You've decided it's time to take the plunge and buy a home - great! You're even ahead of the curve and got pre-approval before your home search - amazing! And, now you've found the home of your dreams, made an offer and it was accepted - Fantastic! But, all these wonderful events could come crashing down like dominoes if you're not prepared for the mortgage application process and you could find your loan application denied and the deal falls through. But, don't worry! We're going to give you 6 things to avoid after your mortgage application to ensure the process is as smooth and stress-free as possible.
1. Applying for New Credit Cards or Other Loans
One of the requirements of mortgage loan applicants is that you maintain your credit score and financial status for the duration of the loan approval process. For that reason, any additions to your credit or debt will change your debt-to-income ratio and can cause issues.
Applying for new credits cards or a personal loan, regardless if they're directly related to the purchase of a home, will cause a credit check to be run and affect your FICO scores and could significantly lower them. Bad credit scores can affect mortgage rates, your mortgage payment and eligibility for approval.
Not only that, you can still be denied a mortgage once pre-approved as your credit report is checked during pre-approval and just before closing.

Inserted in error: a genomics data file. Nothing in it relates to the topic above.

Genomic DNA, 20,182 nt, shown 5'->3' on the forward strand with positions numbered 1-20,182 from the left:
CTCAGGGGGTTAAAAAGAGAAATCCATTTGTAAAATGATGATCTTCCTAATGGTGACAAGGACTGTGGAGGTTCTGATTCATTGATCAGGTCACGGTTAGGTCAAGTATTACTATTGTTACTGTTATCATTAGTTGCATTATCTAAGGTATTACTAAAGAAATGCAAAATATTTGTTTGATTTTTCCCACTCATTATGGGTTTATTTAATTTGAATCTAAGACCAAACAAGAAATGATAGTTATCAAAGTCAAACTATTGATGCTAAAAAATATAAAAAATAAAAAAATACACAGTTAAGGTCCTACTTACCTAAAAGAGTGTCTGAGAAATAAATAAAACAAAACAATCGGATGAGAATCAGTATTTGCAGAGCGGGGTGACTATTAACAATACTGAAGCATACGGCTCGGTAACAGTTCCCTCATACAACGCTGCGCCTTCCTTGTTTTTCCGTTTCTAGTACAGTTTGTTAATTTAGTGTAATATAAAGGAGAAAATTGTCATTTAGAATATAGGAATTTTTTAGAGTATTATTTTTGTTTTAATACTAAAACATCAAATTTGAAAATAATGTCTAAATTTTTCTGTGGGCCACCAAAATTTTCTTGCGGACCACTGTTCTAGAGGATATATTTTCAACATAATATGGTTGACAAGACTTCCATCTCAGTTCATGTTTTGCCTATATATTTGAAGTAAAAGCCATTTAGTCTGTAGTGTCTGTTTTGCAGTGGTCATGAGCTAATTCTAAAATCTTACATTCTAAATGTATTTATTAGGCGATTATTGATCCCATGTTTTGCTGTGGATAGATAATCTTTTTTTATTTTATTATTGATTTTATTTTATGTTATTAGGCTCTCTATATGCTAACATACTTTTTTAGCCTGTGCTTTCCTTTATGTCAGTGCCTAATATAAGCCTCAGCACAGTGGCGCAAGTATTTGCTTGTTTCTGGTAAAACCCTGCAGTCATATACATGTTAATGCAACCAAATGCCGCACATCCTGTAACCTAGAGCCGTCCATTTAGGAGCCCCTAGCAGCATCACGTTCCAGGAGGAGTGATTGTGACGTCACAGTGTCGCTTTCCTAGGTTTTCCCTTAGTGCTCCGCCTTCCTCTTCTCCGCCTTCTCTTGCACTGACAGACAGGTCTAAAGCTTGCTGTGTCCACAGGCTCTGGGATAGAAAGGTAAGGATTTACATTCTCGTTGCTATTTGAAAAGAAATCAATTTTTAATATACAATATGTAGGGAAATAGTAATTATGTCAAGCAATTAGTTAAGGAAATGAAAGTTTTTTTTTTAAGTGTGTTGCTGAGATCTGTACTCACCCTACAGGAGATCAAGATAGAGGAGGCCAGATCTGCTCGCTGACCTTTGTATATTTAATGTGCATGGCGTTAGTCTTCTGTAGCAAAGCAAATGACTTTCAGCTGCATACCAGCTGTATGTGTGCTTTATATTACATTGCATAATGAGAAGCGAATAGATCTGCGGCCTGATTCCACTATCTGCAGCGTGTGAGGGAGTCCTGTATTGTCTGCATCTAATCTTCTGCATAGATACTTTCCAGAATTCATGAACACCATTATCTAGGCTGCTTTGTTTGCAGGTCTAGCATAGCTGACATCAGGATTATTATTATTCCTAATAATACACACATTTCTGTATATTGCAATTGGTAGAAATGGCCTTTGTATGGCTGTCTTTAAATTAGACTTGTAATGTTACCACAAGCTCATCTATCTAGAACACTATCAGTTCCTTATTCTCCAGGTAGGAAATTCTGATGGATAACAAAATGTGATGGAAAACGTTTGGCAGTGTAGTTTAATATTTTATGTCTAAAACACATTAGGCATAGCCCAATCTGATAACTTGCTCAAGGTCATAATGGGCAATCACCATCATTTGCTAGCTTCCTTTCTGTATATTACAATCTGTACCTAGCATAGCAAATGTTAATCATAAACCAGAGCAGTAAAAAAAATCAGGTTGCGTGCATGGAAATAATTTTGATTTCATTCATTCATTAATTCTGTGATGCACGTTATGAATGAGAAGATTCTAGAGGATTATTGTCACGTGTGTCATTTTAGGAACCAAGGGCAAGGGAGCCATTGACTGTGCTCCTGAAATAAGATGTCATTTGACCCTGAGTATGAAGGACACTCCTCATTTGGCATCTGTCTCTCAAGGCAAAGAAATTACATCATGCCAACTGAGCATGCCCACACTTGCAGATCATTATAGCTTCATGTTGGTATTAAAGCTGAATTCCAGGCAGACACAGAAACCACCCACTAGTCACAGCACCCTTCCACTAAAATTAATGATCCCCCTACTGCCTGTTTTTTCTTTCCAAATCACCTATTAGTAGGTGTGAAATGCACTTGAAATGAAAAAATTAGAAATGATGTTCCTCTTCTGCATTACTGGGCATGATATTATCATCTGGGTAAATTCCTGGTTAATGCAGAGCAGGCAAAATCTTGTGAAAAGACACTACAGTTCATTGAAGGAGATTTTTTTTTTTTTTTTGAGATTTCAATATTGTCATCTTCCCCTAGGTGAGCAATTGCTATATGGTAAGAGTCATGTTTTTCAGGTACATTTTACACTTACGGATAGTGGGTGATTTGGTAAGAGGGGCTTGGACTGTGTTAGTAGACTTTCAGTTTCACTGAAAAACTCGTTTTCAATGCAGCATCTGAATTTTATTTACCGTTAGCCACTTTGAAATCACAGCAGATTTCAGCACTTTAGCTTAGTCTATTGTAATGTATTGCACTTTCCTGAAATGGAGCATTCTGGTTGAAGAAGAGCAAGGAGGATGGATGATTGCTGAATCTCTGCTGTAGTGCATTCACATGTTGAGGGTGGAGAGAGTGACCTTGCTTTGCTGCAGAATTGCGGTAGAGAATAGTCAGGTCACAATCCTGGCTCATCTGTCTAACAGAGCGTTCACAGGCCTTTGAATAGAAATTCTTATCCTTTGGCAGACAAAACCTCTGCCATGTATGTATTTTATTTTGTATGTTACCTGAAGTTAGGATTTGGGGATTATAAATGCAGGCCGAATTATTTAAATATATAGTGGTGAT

On the flip side of this is actually paying off debts and closing the account. While paying off debts is ok, closing the account will remove the credit history and can affect your approval. It's important to maintain a length of credit history whenever possible. It may not ruin your chances at a loan but will affect how much home you can afford.
Our best advice is to simply wait until after closing to open any new credit accounts.
2. Changing jobs and/or the way you're paid
When you apply for a mortgage, the loan officer tracks the amount and source of your annual income. One thing to keep in mind about the entire mortgage application process is that they're going to be looking for a consistent source of income, low debt-to-income ratio and a solid credit history. For that reason, you should avoid anything that could change the way those items appear for the worse.
Anything that could affect your income history like changing jobs, switching from a salaried to hourly or commission-based position or becoming self-employed are all things that could cause issues with the application process and even result in being denied.
3. Making large bank deposits
Lenders typically want to see a steady financial balance of at least two months so large deposits directly before speaking with a mortgage lender can reflect negatively on your loan application. Because lenders need to source your assets and as cash is difficult to trace, make sure you've spoken to your lender to ensure any large sums of cash are properly documented.